Looking at the Main Features of IsisCB Explore
The new search site of IsisCB Explore has many features that may not be self-evident when you first use it. Before you try out explore, take a moment to familiarize yourself with what it can do:
- Save your searches. For logged-in users, the system automatically logs your search history and gives you the ability to bookmark and save them.
- Add public comments. Once logged in, you can add public comments on any record so that you can identify missing information or suggest outside links.
- Drill down using facets. The facets are indexed items that you can access directly using the Authorities tab. [See video.]
- Register your own account. You can register for an account or log in through Facebook or Twitter. [See video.]
- Use Zotero to collect citations. All bibliographic records can be saved in Zotero, either individually or in search results. [See video.]
- Note: I recommend using Zotero for collecting citations, until we are able to add that functionality within the application.
You’ll notice that I have added a few explanatory videos at the IsisCB Explore YouTube Channel to help people see what kind of features we have. These will continue to be produced.
When doing a citation search, be creative and try multiple methods of drilling down.
One can use the IsisCB to do a standard bibliographical search. This is the mode that we expect most users will find valuable on a day-to-day basis. All searches are keyword searches. You can narrow down the results lists by either providing more search terms or by using the facet list to the left.
When limiting by facet, be aware that several different authority sets are in use, so similar facet selections will yield different results sets.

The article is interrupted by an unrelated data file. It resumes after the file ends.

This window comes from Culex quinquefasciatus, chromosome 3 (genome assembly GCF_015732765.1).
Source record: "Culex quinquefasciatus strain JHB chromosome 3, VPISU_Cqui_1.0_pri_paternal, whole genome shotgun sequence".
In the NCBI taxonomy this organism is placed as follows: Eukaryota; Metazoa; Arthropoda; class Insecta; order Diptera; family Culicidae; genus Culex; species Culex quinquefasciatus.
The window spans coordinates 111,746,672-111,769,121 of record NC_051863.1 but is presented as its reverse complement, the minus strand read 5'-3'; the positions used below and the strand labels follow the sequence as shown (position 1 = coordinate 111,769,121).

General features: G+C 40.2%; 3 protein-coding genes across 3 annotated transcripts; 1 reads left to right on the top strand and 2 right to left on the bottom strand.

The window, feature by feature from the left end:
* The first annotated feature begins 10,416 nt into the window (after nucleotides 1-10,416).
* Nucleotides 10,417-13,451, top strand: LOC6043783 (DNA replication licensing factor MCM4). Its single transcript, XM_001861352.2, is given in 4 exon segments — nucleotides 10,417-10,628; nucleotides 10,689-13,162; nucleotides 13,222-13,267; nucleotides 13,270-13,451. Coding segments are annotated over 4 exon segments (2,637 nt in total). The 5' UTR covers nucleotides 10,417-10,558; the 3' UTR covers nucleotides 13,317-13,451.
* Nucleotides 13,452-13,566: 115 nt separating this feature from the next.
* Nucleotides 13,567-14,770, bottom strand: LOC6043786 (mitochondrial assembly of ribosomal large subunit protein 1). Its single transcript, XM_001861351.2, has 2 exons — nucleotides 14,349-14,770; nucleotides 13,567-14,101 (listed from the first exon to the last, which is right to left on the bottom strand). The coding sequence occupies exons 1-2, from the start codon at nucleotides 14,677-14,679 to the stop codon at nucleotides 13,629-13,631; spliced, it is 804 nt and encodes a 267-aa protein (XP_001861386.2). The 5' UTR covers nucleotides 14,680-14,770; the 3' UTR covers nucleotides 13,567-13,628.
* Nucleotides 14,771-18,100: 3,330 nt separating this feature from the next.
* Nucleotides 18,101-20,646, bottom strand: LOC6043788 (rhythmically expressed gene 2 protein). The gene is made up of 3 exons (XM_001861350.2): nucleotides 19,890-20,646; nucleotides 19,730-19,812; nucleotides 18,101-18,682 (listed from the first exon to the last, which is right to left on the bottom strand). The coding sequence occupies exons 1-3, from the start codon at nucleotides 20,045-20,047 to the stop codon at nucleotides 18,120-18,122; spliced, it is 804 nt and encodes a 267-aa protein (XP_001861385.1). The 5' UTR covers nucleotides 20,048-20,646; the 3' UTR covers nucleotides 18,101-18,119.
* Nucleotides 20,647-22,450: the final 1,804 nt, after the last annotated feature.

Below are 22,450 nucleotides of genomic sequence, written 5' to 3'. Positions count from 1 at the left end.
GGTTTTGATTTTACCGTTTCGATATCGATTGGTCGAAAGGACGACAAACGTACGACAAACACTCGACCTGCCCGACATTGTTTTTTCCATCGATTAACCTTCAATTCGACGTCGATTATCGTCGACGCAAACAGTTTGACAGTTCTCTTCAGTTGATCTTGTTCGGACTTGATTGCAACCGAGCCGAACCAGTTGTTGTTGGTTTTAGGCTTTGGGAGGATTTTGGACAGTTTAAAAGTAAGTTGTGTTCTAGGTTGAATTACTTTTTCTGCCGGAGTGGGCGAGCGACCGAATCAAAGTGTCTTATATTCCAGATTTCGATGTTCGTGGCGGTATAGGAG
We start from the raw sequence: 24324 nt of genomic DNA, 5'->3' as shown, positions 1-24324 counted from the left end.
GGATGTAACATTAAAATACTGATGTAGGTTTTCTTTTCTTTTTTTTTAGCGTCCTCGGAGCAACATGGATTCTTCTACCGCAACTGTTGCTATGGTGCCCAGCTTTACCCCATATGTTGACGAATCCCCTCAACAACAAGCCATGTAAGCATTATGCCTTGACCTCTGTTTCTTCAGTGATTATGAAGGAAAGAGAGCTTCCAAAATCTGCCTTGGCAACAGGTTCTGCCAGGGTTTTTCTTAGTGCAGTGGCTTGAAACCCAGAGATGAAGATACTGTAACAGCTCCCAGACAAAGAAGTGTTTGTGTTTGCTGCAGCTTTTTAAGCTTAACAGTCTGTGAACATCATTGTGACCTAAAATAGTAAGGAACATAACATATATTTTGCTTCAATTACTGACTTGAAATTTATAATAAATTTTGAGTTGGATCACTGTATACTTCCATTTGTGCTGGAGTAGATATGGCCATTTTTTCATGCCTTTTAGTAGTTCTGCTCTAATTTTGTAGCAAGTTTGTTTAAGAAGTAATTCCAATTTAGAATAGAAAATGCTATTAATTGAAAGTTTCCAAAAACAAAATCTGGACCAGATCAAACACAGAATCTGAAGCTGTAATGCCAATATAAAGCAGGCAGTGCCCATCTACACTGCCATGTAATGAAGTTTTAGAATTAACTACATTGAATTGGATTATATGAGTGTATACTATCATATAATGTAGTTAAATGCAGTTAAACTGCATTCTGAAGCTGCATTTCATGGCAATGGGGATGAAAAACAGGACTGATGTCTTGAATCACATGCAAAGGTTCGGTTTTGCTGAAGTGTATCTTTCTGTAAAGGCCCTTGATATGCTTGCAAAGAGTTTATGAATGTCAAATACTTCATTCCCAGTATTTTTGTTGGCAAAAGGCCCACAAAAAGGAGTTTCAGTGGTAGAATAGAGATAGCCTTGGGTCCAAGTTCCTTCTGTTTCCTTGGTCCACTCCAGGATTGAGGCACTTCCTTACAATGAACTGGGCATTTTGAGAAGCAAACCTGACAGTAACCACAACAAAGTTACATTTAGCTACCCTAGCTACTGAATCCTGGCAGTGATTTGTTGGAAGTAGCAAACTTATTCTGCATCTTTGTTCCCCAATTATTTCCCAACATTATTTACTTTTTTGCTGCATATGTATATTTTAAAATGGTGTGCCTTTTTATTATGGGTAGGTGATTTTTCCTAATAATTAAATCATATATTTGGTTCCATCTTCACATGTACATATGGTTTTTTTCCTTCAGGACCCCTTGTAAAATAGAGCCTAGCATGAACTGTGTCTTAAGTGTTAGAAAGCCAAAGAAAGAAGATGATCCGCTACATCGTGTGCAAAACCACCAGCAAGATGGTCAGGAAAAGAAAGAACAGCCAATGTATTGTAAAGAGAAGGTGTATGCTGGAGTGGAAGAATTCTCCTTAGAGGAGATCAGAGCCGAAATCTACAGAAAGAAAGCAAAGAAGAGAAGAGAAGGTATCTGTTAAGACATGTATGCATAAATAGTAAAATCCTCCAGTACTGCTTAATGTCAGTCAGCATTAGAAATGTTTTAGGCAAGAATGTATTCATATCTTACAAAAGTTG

Limiting by facets can create artificially small results sets. This is especially true if the subject terms are not proper names. Subject authorities have changed over time under different bibliographers. When limiting by a term used by one bibliographer, similar citations classified with different terminology will be skipped. Try different facet limits with your searches to ensure you capture similar records tagged with slightly different subjects.
When using IsisCB Explore, consider using it as a Who’s Who in History of Science.
The IsisCB dataset can also provide a window into the history of science community by using the authority tab. By doing an authority search for authors, publishers, universities, or journals, one can explore the network of people and institutions that have produced history of science scholarship over the years. In this capacity, one can study such things as the topic areas of journals, the theses produced by different institutions, and similar questions.
The project is still in beta form, so development is ongoing. Among the features we will be adding in the months ahead:
- A lot more data. We will be integrating several hundred thousand new records in the next few months. These data include web-based resources from the World History of Science Online and the 1913-1975 Isis Cumulative Bibliographies.
- Note: The most recent data from 2015 is not yet on Explore. It will take us a few months to make the full conversion. After that, however, you will be getting continuous updates as we enter data.
- Link resolvers. Library users will be able to get direct access to the full text of items in subscribed library resources.
- Note: These should be coming shortly, and some people are already able to get their local link resolvers to work.
- User account functions. We will eventually make it possible for people to adding entries, curating pages, saving marked sets of citations.
- Indexing. As we study the authority lists, we well be able to merge many of the identical authorities that currently exist in the system.
- Authority records. We will be providing more information drawn from places like DBPedia that will help users know more about authority records that they are using to do searches.
- Linked Open Data. We will be adding links to many other external authority records, so that users will be able to find accurate data on records from authoritative sources, such as the Stanford Encyclopedia of Philosophy and similar projects.
- More API functionality. We will be adding new ways to access our records algorithmically.
Keep checking back here for more developments.
Also check out the new cover design for the 2015 printed bibliography!